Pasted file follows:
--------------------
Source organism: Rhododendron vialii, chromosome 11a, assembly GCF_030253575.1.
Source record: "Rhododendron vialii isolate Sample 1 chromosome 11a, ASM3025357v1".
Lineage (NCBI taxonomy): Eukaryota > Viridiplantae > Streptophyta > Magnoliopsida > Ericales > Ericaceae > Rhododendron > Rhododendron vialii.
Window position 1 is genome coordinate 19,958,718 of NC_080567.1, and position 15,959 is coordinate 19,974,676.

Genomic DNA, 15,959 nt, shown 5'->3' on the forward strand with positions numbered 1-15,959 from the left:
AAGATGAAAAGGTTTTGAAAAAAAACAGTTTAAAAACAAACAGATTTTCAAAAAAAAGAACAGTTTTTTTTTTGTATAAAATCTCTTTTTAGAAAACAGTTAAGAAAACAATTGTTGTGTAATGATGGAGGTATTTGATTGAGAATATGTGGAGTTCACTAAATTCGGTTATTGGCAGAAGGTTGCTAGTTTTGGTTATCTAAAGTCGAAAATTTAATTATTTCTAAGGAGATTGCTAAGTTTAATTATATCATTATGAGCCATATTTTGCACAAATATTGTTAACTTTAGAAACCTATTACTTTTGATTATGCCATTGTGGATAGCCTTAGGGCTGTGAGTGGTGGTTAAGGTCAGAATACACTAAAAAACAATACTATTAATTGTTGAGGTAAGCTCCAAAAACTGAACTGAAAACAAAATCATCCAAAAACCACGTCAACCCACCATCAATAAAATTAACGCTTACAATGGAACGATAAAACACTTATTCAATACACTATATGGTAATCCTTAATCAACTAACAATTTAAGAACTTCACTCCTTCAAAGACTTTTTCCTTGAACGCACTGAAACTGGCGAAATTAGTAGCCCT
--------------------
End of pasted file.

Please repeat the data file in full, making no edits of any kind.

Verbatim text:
Source organism: Rhododendron vialii, chromosome 11a, assembly GCF_030253575.1.
Source record: "Rhododendron vialii isolate Sample 1 chromosome 11a, ASM3025357v1".
Lineage (NCBI taxonomy): Eukaryota > Viridiplantae > Streptophyta > Magnoliopsida > Ericales > Ericaceae > Rhododendron > Rhododendron vialii.
Window position 1 is genome coordinate 19,958,718 of NC_080567.1, and position 15,959 is coordinate 19,974,676.

Genomic DNA, 15,959 nt, shown 5'->3' on the forward strand with positions numbered 1-15,959 from the left:
AAGATGAAAAGGTTTTGAAAAAAAACAGTTTAAAAACAAACAGATTTTCAAAAAAAAGAACAGTTTTTTTTTTGTATAAAATCTCTTTTTAGAAAACAGTTAAGAAAACAATTGTTGTGTAATGATGGAGGTATTTGATTGAGAATATGTGGAGTTCACTAAATTCGGTTATTGGCAGAAGGTTGCTAGTTTTGGTTATCTAAAGTCGAAAATTTAATTATTTCTAAGGAGATTGCTAAGTTTAATTATATCATTATGAGCCATATTTTGCACAAATATTGTTAACTTTAGAAACCTATTACTTTTGATTATGCCATTGTGGATAGCCTTAGGGCTGTGAGTGGTGGTTAAGGTCAGAATACACTAAAAAACAATACTATTAATTGTTGAGGTAAGCTCCAAAAACTGAACTGAAAACAAAATCATCCAAAAACCACGTCAACCCACCATCAATAAAATTAACGCTTACAATGGAACGATAAAACACTTATTCAATACACTATATGGTAATCCTTAATCAACTAACAATTTAAGAACTTCACTCCTTCAAAGACTTTTTCCTTGAACGCACTGAAACTGGCGAAATTAGTAGCCCT